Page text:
Motorcycle Commuting

Motorcycle Commuting

For most people, the daily commute isn’t exactly the peak of the good life. At best, it’s tolerable and goes by quickly. At worst, it can be miserable.

What if you could make your commute a little better? What if you could actually make your commute something to enjoy and treasure—or, failing that, at least a little bit faster?

Now you’re starting to understand why some people commute to work by motorcycle! Here are six reasons why many riders find that using their bike to commute is a practical and fulfilling experience.

1. You save gas.

If you gained nothing else from commuting on a motorcycle, you would at least save some cash. Motorcycles, as you probably know, are extremely fuel-efficient, with a typical bike getting 35-40 miles per gallon or more. Stack that up against the average of 25 mpg that you’ll get from a passenger vehicle, and you’ll see why the savings can add up quickly.

2. You get more time to ride.

Many riders struggle to find the necessary time to ride as much as they want to. When you commute via motorcycle, you can get at least two rides in per work day.

Think about it: You start your day with a ride that helps you focus your mind for the day ahead. Then, when it’s time to go home, you have another ride to look forward to. For most people, that will add up to at least half an hour of riding time per day, and usually more.

This can be especially useful if you’re a newer rider. The extra practice that you get from commuting will help you develop a firm grip on the fundamentals of everyday riding.

3. You start the day with something fun and exciting.

There’s nothing like a little jolt of adrenaline to wake you up, and a commute by motorcycle can provide just the boost you need to have a better day. For a little extra fun, take a scenic route to work. Seeing the sights from the back of your bike will give you some good perspective to begin your day and help you appreciate the world you live in.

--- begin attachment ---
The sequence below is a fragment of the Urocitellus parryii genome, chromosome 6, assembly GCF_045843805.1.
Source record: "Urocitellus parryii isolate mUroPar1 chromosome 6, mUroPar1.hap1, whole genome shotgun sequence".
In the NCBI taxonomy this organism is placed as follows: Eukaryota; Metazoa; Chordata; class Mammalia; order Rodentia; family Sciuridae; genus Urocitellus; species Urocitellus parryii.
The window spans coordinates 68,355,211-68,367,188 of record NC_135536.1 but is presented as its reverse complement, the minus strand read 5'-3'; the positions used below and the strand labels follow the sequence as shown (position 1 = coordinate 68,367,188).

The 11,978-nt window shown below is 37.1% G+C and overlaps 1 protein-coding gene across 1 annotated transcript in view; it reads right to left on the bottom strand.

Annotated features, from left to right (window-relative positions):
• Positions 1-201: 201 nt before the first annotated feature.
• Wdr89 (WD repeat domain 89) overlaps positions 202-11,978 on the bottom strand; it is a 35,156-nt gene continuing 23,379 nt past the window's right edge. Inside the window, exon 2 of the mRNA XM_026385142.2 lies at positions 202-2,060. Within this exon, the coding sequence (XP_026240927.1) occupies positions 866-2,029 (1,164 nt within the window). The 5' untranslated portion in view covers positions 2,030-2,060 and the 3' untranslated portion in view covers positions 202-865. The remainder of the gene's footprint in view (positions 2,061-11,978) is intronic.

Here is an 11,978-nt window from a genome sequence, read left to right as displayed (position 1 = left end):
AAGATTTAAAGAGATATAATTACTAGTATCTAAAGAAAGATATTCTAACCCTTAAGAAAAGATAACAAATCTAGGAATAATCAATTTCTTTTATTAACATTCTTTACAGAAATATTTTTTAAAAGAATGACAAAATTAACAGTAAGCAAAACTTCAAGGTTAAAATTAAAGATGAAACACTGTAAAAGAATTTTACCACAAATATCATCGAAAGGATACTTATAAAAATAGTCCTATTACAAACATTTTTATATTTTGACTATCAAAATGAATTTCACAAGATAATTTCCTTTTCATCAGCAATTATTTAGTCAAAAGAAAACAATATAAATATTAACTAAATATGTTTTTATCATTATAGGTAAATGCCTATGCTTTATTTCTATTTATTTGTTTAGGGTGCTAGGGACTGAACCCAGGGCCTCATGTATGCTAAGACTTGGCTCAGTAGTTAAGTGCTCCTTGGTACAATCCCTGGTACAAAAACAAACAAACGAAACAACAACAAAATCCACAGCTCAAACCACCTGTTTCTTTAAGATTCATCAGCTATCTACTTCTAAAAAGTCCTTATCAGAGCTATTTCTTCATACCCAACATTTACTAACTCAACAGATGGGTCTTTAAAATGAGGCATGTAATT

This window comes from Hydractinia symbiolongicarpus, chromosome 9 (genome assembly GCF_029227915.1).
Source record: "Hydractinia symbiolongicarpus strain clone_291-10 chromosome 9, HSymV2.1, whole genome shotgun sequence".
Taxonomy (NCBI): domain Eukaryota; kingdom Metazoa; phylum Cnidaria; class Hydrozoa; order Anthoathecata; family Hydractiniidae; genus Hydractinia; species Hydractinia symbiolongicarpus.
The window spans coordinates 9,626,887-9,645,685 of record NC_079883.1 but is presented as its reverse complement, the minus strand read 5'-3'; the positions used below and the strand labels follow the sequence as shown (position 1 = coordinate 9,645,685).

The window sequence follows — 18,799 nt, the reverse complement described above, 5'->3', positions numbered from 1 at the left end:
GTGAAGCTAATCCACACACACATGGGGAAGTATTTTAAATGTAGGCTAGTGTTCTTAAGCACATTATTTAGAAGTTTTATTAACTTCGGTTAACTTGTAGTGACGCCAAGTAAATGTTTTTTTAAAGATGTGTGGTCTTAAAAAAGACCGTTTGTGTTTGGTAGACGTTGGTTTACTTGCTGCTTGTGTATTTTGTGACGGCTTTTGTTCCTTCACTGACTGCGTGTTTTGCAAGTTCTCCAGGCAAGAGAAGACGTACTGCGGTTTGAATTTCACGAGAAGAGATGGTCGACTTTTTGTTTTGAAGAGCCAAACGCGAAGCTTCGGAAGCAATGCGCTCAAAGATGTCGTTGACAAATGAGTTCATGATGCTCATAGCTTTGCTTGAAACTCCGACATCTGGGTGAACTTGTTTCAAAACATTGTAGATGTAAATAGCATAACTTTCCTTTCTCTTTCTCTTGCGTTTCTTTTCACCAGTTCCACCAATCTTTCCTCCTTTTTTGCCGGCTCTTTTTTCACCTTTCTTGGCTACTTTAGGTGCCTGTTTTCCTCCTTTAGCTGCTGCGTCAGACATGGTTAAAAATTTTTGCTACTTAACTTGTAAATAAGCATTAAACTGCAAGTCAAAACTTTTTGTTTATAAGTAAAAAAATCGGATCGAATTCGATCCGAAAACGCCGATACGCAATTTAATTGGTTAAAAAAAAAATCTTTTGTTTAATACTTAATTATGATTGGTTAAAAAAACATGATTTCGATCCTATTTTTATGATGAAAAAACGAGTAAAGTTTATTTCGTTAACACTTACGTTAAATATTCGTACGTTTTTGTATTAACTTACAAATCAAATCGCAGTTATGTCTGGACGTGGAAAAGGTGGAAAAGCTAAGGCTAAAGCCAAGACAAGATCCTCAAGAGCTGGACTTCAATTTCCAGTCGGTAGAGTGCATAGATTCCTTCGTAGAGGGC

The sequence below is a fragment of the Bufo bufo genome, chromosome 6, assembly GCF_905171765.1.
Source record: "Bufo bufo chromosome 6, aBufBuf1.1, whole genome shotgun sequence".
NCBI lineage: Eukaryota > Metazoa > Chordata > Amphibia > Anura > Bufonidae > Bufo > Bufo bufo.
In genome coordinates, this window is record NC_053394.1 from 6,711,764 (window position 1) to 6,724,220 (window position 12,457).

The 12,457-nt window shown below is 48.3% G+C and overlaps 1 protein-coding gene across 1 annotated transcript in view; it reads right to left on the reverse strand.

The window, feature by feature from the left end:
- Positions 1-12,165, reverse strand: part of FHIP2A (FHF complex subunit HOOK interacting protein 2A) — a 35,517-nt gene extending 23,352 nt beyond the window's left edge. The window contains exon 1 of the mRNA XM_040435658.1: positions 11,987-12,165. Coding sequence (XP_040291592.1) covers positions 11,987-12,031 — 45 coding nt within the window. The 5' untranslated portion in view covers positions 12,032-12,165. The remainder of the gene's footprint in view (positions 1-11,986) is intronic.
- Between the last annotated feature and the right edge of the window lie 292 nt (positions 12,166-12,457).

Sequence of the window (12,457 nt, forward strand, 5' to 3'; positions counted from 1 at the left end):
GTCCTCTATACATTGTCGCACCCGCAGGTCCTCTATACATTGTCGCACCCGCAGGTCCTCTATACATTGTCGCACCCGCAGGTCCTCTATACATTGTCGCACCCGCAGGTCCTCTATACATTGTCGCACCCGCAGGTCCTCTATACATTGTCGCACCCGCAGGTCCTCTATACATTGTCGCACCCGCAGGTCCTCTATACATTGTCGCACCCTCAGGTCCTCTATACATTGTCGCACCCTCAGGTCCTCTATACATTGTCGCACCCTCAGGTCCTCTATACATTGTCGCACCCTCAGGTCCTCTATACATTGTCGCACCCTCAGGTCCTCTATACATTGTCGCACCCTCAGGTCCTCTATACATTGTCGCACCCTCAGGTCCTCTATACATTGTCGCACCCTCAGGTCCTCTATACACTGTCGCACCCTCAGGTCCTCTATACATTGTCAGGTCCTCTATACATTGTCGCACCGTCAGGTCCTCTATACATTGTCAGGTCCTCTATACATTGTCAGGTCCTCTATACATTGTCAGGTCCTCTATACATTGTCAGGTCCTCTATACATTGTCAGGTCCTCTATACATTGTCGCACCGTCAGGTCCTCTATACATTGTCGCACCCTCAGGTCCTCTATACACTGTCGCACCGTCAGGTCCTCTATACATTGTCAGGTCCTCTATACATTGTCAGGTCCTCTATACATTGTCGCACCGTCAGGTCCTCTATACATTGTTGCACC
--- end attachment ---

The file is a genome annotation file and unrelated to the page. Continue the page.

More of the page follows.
If you can schedule an occasional ride with friends as part of your morning, even better. Grab a motorcycle helmet communicator like the Cardo Packtalk Slim and catch up while you’re riding, or ride in silence and enjoy the quality time that riding creates.

Prefer commuting alone? Create the perfect soundtrack of the best classic motorcycle music or the best motorcycle podcasts and get lost in your Bluetooth motorcycle speakers. It’s all about creating an environment that will give you a pleasant start to your day.

intercom system on bike helmet

4. You can get some time alone with your thoughts.

Do you find that your days suffer from a lack of peace and quiet? Ever find yourself wishing you could just grab 10 minutes alone to put yourself together? Riding a motorcycle could be the meditative experience you need.

Riding forces you to concentrate fully on the road, which is actually a good thing for your brain. While you’re locked in on what you’re doing, your subconscious has room to play, which can be a big help for working out complex problems. By the time you arrive at work, you just might find that you’ve figured out how to attack that big project.

5. You might be able to make your commute faster.

This will depend on local traffic conditions in your area, and it’s worth emphasizing that the rules of the road apply to motorcycles just as much as they do passenger vehicles. But for some people, commuting on a motorcycle can make for a significantly faster commute.

That’s because motorcycles are much more agile and can more effectively navigate tightly packed city streets. According to the Motorcycle Legal Foundation, if lane splitting is legal or not prohibited where you live, you may be able to turbo-charge your commute speed by snaking through rows of gridlocked traffic. Just remember to obey state and local laws at all times.

6. You’ll have more parking options.

There’s nothing worse than getting to work and searching frantically for a parking space. On a motorcycle, you may have extra options for parking that someone in a larger vehicle won’t have.

Note that this doesn’t mean that it’s OK to park in handicapped spaces or on sidewalks. A motorcycle still doesn’t belong in these spaces. But if your morning commute tends to include spending five minutes or more looking for parking, think about whether you see spaces a motorcycle could easily fit into.

If you’ll be parking in a parking garage, make sure that it’s equipped to allow motorcycles, as a bike won’t trigger the automated sensors that allow you to park in some garages. Remember also that you might need to get a separate parking permit for your bike if you have to park in a permit zone.

motorcycle driving in city

Image Credits

Source: oneinchpunch / Shutterstock

Source: mimagephotography / Shutterstock